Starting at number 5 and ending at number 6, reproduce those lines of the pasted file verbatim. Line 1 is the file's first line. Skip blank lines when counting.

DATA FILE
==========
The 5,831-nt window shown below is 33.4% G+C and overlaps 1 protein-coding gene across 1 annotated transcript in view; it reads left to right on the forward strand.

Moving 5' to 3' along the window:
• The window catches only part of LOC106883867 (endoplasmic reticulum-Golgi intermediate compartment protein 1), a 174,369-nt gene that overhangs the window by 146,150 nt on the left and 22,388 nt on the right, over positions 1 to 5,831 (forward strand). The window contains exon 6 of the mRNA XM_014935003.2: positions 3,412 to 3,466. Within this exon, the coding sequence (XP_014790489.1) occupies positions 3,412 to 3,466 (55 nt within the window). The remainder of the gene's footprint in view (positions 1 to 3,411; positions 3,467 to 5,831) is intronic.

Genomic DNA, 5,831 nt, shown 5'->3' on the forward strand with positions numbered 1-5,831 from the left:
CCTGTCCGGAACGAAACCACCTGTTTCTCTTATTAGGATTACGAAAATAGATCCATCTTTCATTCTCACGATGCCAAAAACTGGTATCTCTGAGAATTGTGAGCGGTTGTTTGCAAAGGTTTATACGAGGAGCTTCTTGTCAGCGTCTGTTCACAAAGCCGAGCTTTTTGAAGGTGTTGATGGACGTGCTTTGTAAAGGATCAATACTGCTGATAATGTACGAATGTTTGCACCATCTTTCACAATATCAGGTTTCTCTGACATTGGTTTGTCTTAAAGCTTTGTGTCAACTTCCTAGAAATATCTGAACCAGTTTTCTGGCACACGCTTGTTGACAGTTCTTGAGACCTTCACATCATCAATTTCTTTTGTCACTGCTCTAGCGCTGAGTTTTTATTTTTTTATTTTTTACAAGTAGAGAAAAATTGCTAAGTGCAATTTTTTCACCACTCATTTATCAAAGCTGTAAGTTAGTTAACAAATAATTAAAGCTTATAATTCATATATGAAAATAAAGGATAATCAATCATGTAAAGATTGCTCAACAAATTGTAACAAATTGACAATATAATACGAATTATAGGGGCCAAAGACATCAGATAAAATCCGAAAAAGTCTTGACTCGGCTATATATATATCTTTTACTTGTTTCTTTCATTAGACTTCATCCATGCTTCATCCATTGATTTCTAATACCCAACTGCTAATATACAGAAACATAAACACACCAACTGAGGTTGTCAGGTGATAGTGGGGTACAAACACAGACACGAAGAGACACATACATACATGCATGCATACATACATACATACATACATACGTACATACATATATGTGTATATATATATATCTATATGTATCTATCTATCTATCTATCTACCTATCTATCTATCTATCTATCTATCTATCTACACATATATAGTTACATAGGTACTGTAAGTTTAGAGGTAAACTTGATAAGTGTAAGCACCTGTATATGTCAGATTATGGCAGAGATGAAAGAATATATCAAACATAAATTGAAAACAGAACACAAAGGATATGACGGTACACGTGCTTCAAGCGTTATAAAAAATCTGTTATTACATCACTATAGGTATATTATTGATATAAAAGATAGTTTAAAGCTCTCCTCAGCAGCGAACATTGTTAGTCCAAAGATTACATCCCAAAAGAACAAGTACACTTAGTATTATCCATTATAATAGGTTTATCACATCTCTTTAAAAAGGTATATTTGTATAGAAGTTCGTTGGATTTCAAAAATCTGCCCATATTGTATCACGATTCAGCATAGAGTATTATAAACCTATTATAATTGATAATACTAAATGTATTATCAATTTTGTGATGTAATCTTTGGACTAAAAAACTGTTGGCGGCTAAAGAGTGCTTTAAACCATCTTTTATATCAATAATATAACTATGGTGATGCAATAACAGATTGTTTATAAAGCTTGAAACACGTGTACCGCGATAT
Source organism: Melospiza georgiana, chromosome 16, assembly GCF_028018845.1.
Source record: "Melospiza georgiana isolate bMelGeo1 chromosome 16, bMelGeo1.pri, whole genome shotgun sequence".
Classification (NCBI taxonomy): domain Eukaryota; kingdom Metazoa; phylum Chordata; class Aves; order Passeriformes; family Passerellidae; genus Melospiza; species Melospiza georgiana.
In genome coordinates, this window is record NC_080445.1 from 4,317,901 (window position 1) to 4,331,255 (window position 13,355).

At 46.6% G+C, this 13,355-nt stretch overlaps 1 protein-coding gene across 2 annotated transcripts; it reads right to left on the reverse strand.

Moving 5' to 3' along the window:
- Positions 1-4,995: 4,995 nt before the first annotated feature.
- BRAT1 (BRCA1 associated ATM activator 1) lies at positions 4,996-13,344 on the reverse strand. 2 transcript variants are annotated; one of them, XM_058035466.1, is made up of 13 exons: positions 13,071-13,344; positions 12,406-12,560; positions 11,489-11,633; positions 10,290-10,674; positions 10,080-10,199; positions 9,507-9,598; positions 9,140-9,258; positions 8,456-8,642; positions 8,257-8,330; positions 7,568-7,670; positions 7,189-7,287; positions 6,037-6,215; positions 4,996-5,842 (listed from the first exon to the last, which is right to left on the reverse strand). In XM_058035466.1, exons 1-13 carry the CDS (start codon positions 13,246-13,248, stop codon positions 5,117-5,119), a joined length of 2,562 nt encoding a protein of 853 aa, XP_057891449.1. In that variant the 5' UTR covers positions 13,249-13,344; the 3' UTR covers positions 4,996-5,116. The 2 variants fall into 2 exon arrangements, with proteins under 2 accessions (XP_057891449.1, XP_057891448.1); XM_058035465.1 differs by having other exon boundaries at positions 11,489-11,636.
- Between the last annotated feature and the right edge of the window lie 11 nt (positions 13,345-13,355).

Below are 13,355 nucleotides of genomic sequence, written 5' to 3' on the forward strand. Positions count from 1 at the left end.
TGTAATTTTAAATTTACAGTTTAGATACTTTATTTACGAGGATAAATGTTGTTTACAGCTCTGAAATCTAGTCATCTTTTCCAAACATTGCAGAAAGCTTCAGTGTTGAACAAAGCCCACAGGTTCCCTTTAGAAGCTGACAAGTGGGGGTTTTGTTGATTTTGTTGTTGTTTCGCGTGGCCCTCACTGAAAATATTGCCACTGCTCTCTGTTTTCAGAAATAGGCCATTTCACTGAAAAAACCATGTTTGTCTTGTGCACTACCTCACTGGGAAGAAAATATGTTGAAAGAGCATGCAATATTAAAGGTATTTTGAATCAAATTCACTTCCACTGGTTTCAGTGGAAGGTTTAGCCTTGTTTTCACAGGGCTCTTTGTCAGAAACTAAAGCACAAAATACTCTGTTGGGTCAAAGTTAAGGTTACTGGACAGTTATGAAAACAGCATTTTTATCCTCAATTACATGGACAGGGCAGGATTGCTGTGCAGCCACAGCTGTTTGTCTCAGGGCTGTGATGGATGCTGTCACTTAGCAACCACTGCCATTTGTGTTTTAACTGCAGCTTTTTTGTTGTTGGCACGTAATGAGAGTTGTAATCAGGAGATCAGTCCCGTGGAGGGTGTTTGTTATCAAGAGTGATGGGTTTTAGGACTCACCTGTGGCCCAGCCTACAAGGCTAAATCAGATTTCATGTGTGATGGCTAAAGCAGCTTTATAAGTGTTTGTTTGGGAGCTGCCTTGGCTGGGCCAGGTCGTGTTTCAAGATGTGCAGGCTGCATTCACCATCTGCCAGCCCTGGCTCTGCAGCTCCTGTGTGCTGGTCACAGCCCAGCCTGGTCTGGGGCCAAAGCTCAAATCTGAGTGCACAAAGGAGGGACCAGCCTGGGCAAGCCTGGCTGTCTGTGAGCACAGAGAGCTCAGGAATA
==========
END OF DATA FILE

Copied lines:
CCTGTCCGGAACGAAACCACCTGTTTCTCTTATTAGGATTACGAAAATAGATCCATCTTTCATTCTCACGATGCCAAAAACTGGTATCTCTGAGAATTGTGAGCGGTTGTTTGCAAAGGTTTATACGAGGAGCTTCTTGTCAGCGTCTGTTCACAAAGCCGAGCTTTTTGAAGGTGTTGATGGACGTGCTTTGTAAAGGATCAATACTGCTGATAATGTACGAATGTTTGCACCATCTTTCACAATATCAGGTTTCTCTGACATTGGTTTGTCTTAAAGCTTTGTGTCAACTTCCTAGAAATATCTGAACCAGTTTTCTGGCACACGCTTGTTGACAGTTCTTGAGACCTTCACATCATCAATTTCTTTTGTCACTGCTCTAGCGCTGAGTTTTTATTTTTTTATTTTTTACAAGTAGAGAAAAATTGCTAAGTGCAATTTTTTCACCACTCATTTATCAAAGCTGTAAGTTAGTTAACAAATAATTAAAGCTTATAATTCATATATGAAAATAAAGGATAATCAATCATGTAAAGATTGCTCAACAAATTGTAACAAATTGACAATATAATACGAATTATAGGGGCCAAAGACATCAGATAAAATCCGAAAAAGTCTTGACTCGGCTATATATATATCTTTTACTTGTTTCTTTCATTAGACTTCATCCATGCTTCATCCATTGATTTCTAATACCCAACTGCTAATATACAGAAACATAAACACACCAACTGAGGTTGTCAGGTGATAGTGGGGTACAAACACAGACACGAAGAGACACATACATACATGCATGCATACATACATACATACATACATACGTACATACATATATGTGTATATATATATATCTATATGTATCTATCTATCTATCTATCTACCTATCTATCTATCTATCTATCTATCTATCTACACATATATAGTTACATAGGTACTGTAAGTTTAGAGGTAAACTTGATAAGTGTAAGCACCTGTATATGTCAGATTATGGCAGAGATGAAAGAATATATCAAACATAAATTGAAAACAGAACACAAAGGATATGACGGTACACGTGCTTCAAGCGTTATAAAAAATCTGTTATTACATCACTATAGGTATATTATTGATATAAAAGATAGTTTAAAGCTCTCCTCAGCAGCGAACATTGTTAGTCCAAAGATTACATCCCAAAAGAACAAGTACACTTAGTATTATCCATTATAATAGGTTTATCACATCTCTTTAAAAAGGTATATTTGTATAGAAGTTCGTTGGATTTCAAAAATCTGCCCATATTGTATCACGATTCAGCATAGAGTATTATAAACCTATTATAATTGATAATACTAAATGTATTATCAATTTTGTGATGTAATCTTTGGACTAAAAAACTGTTGGCGGCTAAAGAGTGCTTTAAACCATCTTTTATATCAATAATATAACTATGGTGATGCAATAACAGATTGTTTATAAAGCTTGAAACACGTGTACCGCGATAT
Source organism: Melospiza georgiana, chromosome 16, assembly GCF_028018845.1.